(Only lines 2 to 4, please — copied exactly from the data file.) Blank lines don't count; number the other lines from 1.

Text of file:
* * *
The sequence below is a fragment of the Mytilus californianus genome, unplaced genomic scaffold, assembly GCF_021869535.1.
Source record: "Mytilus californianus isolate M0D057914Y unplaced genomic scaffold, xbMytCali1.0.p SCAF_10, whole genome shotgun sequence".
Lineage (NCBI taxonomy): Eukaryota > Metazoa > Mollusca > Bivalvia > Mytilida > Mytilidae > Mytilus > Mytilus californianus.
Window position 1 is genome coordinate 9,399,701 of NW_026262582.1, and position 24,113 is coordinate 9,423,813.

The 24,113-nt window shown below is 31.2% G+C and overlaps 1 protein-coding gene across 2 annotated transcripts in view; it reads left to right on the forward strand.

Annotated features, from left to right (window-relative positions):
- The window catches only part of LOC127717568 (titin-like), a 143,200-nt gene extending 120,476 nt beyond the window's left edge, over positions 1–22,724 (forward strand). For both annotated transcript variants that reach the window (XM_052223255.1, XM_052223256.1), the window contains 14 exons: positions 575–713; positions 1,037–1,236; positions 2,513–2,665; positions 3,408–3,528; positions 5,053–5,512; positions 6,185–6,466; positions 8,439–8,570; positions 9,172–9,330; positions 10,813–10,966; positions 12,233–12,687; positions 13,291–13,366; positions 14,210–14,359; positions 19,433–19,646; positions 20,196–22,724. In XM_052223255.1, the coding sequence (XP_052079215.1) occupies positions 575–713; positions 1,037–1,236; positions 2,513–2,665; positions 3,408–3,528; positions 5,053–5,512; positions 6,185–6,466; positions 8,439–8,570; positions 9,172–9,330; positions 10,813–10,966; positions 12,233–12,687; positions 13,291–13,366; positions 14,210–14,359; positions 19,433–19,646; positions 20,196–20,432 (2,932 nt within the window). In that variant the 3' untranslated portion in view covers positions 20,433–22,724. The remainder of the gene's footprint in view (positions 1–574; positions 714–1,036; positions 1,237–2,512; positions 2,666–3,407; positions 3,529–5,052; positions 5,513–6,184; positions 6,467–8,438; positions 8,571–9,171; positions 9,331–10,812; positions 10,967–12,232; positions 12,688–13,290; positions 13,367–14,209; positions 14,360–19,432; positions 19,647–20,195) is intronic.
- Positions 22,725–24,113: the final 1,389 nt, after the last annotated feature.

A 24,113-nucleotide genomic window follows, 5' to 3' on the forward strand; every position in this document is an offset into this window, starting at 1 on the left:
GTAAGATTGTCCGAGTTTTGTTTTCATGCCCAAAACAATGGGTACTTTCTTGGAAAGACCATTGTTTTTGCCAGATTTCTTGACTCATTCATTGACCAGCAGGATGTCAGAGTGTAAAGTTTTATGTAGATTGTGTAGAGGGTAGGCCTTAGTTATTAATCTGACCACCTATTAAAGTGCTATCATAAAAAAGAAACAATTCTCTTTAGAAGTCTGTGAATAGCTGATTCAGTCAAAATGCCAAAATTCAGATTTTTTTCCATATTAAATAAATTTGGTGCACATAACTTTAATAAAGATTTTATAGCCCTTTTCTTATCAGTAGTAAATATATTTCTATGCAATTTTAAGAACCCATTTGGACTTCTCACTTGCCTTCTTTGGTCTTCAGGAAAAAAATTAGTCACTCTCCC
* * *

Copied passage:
Source record: "Mytilus californianus isolate M0D057914Y unplaced genomic scaffold, xbMytCali1.0.p SCAF_10, whole genome shotgun sequence".
Lineage (NCBI taxonomy): Eukaryota > Metazoa > Mollusca > Bivalvia > Mytilida > Mytilidae > Mytilus > Mytilus californianus.
Window position 1 is genome coordinate 9,399,701 of NW_026262582.1, and position 24,113 is coordinate 9,423,813.